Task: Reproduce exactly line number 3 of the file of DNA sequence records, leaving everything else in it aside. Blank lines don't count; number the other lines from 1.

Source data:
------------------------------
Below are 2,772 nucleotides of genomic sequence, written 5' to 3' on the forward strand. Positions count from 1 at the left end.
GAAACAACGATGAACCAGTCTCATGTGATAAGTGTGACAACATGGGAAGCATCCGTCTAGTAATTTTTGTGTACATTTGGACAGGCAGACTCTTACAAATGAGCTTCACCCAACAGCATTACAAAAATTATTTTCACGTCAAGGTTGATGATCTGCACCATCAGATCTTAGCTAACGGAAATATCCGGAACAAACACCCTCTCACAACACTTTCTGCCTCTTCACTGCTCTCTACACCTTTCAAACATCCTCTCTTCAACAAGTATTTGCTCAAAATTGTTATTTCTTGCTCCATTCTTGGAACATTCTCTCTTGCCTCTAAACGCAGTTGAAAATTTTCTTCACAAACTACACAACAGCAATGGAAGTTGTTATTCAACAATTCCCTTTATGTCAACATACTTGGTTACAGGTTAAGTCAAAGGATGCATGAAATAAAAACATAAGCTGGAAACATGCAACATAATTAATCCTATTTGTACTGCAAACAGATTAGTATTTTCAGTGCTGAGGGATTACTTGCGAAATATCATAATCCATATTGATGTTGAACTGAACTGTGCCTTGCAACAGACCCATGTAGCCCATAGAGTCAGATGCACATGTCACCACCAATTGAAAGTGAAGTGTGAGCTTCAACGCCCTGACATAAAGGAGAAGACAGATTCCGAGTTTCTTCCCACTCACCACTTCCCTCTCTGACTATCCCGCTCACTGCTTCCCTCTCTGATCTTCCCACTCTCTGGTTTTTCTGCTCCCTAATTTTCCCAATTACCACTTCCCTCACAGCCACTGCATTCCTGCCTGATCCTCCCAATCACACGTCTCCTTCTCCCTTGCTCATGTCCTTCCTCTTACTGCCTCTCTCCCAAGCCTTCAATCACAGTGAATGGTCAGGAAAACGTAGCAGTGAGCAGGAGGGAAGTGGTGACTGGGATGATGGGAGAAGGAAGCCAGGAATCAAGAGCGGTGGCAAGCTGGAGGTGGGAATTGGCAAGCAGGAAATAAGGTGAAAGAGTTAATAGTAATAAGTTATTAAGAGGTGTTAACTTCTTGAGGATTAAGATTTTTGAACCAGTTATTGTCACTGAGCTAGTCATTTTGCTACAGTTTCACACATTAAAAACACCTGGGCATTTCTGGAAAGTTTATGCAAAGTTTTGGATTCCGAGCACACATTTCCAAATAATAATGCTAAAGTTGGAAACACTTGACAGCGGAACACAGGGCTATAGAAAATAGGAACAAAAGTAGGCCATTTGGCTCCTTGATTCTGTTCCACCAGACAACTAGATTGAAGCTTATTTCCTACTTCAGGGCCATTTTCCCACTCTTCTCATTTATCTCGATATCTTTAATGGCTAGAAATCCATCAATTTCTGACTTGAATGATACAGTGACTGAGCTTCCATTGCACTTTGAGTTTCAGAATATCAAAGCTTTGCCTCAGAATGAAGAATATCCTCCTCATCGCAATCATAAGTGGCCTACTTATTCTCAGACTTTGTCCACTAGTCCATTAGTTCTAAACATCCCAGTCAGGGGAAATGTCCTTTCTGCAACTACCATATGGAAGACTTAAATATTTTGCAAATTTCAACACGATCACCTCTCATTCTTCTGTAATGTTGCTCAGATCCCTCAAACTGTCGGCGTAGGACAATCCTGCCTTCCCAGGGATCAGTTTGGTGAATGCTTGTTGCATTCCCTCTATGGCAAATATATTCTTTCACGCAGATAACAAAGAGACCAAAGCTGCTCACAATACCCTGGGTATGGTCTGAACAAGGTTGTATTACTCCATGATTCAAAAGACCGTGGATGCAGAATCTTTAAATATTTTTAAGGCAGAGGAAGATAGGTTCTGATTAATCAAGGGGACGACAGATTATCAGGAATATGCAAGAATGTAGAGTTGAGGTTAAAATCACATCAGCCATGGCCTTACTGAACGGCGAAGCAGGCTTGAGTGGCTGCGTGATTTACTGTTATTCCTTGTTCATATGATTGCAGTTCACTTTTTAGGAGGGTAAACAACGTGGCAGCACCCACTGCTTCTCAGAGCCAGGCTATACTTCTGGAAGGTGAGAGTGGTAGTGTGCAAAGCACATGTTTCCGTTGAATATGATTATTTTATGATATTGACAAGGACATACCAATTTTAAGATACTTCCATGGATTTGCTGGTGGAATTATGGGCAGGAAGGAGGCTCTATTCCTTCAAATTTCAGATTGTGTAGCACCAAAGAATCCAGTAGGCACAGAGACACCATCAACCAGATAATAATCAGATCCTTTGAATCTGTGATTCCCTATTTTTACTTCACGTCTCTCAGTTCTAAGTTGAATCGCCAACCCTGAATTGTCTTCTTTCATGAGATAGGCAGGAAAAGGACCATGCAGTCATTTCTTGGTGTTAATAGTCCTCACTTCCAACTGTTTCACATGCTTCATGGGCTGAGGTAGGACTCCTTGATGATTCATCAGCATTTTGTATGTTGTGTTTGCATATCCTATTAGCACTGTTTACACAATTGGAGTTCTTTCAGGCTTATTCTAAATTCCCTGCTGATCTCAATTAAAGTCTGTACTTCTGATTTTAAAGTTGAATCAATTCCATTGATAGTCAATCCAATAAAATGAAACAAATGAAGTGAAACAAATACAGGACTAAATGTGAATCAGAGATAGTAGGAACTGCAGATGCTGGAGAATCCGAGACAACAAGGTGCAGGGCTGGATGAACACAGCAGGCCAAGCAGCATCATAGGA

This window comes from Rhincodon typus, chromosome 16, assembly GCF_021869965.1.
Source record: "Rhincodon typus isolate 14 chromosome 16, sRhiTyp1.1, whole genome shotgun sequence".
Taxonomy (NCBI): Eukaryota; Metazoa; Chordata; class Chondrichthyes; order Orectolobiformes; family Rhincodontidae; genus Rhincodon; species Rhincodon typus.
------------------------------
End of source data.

This window comes from Rhincodon typus, chromosome 16, assembly GCF_021869965.1.